A few weeks ago, when the weather warmed up and it felt like spring in the middle of January, we began taking Isobel out in the backyard again. It had been a really long time since the late summer and fall afternoon ritual of spending an hour or so outside. It was like Isobel suddenly remembered those times, and she began asking to go outside with gusto on an hourly basis. I’m still not sure if taking her outside in January was a mistake: it’s been terribly cold (by our standards), and there’s nothing quite like your fingers icing over from holding a plastic bottle of bubbles, soap dripping on your hand, while your one and a half year old yells more bubbles please!
When she does get the chance to go outside she inevitably looks for ants. She has a fierce love-hate relationship with ants. She loves them because to her, anything moving or animate has the possiblity of being a “friend.” But she truly hates them because the banana experience as taught here they are EW EW YUCKY.
Here she is greeting the ants, with a hello and a friendly wave.
Then she just starts shouting baby obscenities at them.
YOU’LL LOOK AT ME WHEN I AM INSULTING YOU, ANTS!
We love going outside with her, but even dressed in my down jacket I cannot stay warm enough. Isobel seems impervious to the cold, like it’s not a Thing and it doesn’t exist and don’t you realize there are flowers that need picking?, and she runs through the yard, stiffly bundled in the two layers of coats I insist she wear.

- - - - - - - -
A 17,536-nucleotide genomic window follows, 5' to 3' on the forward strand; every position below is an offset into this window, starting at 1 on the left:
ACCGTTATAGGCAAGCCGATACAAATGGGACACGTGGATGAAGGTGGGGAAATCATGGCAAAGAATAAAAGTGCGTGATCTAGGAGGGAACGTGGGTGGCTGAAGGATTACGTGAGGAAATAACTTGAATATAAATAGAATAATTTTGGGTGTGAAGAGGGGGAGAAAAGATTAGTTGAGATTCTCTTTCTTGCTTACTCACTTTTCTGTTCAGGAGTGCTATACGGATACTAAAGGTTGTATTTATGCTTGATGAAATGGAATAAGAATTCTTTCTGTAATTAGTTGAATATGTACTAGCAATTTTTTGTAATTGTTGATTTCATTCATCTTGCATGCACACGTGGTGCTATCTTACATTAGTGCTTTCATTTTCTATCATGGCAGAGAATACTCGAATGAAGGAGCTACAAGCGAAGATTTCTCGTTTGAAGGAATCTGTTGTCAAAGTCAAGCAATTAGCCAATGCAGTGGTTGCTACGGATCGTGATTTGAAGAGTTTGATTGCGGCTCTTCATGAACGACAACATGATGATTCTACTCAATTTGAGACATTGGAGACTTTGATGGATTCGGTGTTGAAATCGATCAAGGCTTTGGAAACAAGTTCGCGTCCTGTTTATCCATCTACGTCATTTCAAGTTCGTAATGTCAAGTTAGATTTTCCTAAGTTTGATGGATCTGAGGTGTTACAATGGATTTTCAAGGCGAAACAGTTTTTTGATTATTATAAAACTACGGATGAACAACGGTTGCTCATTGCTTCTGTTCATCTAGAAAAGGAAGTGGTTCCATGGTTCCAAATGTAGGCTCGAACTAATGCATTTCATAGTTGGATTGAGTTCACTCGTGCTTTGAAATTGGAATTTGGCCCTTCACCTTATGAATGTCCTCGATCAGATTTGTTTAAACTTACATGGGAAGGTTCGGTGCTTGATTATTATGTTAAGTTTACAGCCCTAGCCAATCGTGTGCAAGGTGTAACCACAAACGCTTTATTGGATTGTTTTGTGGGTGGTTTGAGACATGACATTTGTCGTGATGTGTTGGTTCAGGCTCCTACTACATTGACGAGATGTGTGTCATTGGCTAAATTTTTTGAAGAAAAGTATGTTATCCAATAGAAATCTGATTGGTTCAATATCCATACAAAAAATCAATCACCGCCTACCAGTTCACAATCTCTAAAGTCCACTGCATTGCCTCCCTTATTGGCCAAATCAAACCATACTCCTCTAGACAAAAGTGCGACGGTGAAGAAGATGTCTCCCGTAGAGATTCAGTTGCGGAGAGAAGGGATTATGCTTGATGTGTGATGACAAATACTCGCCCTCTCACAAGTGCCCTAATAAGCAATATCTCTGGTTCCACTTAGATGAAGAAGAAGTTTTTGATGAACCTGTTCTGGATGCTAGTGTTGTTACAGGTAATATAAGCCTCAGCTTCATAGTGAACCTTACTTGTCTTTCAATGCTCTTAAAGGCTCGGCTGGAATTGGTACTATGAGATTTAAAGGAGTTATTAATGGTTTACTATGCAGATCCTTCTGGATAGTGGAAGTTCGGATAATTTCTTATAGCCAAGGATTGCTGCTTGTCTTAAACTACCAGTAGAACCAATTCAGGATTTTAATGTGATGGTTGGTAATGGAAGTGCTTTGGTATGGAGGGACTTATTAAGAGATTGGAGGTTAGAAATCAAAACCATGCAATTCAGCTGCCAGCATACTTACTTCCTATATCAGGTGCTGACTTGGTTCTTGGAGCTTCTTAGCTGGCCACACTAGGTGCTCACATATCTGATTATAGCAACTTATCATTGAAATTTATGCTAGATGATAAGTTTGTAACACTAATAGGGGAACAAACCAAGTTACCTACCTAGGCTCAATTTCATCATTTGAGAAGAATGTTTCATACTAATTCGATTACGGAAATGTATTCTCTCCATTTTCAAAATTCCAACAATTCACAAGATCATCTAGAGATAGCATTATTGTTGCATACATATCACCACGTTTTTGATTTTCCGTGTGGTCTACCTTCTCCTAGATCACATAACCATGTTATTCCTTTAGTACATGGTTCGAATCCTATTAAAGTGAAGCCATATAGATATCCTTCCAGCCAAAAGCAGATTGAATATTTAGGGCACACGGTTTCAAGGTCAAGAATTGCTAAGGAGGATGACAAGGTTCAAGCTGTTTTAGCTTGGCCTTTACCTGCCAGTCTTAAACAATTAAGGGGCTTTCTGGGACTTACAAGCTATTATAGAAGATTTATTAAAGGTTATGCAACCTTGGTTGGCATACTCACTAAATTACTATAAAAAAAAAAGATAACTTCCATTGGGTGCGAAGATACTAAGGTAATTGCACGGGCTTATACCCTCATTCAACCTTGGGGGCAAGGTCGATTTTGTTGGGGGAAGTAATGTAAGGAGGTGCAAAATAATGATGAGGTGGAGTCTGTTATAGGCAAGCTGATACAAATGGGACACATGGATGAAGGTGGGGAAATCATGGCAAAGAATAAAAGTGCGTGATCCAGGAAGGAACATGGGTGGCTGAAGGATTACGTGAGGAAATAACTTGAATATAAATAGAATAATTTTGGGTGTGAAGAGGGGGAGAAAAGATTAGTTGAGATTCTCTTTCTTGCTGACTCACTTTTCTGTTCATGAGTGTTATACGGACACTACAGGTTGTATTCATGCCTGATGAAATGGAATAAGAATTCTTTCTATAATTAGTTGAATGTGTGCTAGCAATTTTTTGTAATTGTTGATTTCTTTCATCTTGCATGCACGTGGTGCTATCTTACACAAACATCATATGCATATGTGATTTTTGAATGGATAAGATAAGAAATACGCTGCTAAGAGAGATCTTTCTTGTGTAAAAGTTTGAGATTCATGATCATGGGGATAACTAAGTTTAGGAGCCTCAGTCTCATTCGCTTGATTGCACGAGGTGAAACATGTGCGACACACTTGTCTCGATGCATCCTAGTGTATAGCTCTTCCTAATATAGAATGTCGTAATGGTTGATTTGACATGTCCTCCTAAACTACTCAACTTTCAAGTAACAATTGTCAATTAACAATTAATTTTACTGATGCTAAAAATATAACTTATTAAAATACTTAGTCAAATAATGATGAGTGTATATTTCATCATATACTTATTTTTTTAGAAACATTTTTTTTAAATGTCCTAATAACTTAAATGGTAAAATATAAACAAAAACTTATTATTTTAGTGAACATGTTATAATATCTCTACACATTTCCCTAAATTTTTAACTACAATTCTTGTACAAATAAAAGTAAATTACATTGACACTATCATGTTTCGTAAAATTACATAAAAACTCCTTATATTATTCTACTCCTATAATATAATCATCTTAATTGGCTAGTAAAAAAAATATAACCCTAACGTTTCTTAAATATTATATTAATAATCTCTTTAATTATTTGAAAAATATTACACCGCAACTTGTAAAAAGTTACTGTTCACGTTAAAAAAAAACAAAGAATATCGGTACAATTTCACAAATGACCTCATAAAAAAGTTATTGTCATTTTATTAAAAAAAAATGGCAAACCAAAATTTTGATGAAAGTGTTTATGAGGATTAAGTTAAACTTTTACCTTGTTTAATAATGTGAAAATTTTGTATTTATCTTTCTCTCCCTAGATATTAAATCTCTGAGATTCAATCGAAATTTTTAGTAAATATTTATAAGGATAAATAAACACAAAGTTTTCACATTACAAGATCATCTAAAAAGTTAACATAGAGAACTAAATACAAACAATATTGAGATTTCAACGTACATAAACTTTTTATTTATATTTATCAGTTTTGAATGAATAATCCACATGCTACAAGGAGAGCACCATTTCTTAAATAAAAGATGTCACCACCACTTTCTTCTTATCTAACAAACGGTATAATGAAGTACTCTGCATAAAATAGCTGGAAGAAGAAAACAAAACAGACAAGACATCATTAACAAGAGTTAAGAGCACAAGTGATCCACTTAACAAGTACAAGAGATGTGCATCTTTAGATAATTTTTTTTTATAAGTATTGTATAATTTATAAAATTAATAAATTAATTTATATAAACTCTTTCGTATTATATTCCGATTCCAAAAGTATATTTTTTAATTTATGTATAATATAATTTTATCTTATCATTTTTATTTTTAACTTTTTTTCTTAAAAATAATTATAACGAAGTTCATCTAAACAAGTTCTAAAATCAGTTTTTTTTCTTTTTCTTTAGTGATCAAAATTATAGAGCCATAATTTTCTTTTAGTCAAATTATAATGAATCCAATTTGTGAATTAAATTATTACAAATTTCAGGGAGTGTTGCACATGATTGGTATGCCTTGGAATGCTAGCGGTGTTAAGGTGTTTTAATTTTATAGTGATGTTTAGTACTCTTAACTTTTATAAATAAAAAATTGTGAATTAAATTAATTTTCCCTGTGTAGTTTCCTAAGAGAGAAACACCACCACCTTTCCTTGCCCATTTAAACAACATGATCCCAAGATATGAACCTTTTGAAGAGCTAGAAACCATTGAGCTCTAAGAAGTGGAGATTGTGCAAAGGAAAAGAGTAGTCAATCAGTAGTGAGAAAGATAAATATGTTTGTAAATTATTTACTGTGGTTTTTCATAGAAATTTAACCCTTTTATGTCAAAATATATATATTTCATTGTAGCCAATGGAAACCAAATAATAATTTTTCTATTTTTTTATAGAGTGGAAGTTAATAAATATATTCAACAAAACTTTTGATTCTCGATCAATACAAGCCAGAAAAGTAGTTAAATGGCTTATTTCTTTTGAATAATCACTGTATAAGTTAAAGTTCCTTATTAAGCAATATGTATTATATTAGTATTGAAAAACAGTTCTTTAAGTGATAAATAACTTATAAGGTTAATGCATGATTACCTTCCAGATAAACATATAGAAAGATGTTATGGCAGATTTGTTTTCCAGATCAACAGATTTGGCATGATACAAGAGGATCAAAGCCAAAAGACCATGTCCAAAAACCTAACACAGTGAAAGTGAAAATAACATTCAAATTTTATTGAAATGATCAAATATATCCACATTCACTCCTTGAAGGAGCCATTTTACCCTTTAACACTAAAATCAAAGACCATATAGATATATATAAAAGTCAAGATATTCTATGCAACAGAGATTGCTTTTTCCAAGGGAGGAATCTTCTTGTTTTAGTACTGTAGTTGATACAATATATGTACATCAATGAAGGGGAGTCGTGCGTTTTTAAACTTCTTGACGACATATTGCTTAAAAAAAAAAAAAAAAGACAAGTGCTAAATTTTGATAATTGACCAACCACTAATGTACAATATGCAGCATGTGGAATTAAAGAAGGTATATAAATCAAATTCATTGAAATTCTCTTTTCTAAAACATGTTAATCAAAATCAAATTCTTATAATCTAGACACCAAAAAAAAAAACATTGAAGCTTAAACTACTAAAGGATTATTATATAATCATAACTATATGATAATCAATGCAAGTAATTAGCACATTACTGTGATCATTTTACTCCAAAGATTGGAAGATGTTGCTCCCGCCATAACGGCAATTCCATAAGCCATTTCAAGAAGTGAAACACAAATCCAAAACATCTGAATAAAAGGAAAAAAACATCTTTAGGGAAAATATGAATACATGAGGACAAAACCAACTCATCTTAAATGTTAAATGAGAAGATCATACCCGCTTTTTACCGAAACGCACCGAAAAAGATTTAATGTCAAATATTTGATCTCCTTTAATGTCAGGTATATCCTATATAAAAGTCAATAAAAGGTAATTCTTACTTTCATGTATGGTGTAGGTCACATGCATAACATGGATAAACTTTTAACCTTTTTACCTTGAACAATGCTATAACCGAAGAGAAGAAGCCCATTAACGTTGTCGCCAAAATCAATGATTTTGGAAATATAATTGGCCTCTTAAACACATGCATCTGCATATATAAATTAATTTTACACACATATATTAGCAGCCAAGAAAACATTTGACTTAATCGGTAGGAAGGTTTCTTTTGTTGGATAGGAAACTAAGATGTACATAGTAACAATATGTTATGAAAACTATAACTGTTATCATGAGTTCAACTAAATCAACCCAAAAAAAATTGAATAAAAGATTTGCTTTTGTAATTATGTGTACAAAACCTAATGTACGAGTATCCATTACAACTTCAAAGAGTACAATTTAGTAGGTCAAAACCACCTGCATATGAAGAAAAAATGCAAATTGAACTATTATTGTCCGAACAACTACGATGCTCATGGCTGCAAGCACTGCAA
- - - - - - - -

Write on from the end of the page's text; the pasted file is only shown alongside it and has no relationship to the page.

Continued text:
Her fingers become tiny icicles, stabbing into the palm of my hand when she hands me a flower or poking into my legs so that I can lift her up and wave to an airplane. I’m surprised she can even move them and yet she insists, demands even, to go outside so she can do the following activities:
Race – this game consists of us standing at one end of the yard, counting down, and running to the other end. She usually gets distracted partway through and we must coax her to finish.
Coloring with Chalk – she’s bored of coloring the ground of the patio, but will gladly color the house, the fence, or the thin strip of cement outlining our flowerbed.
Blow Bubbles – Isobel can actually blow her own bubbles on a semi-regular basis, but really this boils down to me blowing bubbles, and her chasing them down and popping each and every one. She’s the Bubble Gestapo.
Picking Flowers – by “flowers”, we mean weeds. We still don’t have a lawn in our backyard, just weeds that are occasionally mowed into place by our neighbor. This was an ideal situation for a long time, and everyone should be so fortunate to have a neighbor that does lawns for a business, but he’s been going through some hard times and we haven’t seen him lately. So our ‘lawn’ is extra impressive, and at spots comes up to Isobel’s chest.
Our yard’s kind of a wreck, and each time I go out there I’m reminded of everything that needs work. But I guess we’ll be spending lots of time out there this summer, so I should get to it.